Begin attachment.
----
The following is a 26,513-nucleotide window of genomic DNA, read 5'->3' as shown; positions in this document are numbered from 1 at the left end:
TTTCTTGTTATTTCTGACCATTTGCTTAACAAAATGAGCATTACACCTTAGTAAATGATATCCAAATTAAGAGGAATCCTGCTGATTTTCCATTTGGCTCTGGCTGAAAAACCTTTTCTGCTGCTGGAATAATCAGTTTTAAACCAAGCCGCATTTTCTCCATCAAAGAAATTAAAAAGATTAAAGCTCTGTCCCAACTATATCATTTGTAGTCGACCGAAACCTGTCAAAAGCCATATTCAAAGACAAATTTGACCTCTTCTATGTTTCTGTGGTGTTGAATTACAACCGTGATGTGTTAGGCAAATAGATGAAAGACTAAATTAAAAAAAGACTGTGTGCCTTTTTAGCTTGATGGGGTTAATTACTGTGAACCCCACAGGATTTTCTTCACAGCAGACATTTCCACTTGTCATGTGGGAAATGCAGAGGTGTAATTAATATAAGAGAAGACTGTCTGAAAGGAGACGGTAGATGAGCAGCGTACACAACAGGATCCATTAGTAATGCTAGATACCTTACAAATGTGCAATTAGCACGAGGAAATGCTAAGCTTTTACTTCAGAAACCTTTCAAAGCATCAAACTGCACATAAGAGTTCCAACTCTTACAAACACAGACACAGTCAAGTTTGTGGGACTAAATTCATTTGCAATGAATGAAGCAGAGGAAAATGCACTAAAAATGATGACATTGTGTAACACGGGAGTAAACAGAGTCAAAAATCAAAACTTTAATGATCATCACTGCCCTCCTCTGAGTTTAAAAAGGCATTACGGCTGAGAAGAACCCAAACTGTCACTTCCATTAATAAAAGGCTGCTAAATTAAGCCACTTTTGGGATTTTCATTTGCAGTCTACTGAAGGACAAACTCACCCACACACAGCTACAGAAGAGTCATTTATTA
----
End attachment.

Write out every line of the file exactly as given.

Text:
The following is a 26,513-nucleotide window of genomic DNA, read 5'->3' as shown; positions in this document are numbered from 1 at the left end:
TTTCTTGTTATTTCTGACCATTTGCTTAACAAAATGAGCATTACACCTTAGTAAATGATATCCAAATTAAGAGGAATCCTGCTGATTTTCCATTTGGCTCTGGCTGAAAAACCTTTTCTGCTGCTGGAATAATCAGTTTTAAACCAAGCCGCATTTTCTCCATCAAAGAAATTAAAAAGATTAAAGCTCTGTCCCAACTATATCATTTGTAGTCGACCGAAACCTGTCAAAAGCCATATTCAAAGACAAATTTGACCTCTTCTATGTTTCTGTGGTGTTGAATTACAACCGTGATGTGTTAGGCAAATAGATGAAAGACTAAATTAAAAAAAGACTGTGTGCCTTTTTAGCTTGATGGGGTTAATTACTGTGAACCCCACAGGATTTTCTTCACAGCAGACATTTCCACTTGTCATGTGGGAAATGCAGAGGTGTAATTAATATAAGAGAAGACTGTCTGAAAGGAGACGGTAGATGAGCAGCGTACACAACAGGATCCATTAGTAATGCTAGATACCTTACAAATGTGCAATTAGCACGAGGAAATGCTAAGCTTTTACTTCAGAAACCTTTCAAAGCATCAAACTGCACATAAGAGTTCCAACTCTTACAAACACAGACACAGTCAAGTTTGTGGGACTAAATTCATTTGCAATGAATGAAGCAGAGGAAAATGCACTAAAAATGATGACATTGTGTAACACGGGAGTAAACAGAGTCAAAAATCAAAACTTTAATGATCATCACTGCCCTCCTCTGAGTTTAAAAAGGCATTACGGCTGAGAAGAACCCAAACTGTCACTTCCATTAATAAAAGGCTGCTAAATTAAGCCACTTTTGGGATTTTCATTTGCAGTCTACTGAAGGACAAACTCACCCACACACAGCTACAGAAGAGTCATTTATTA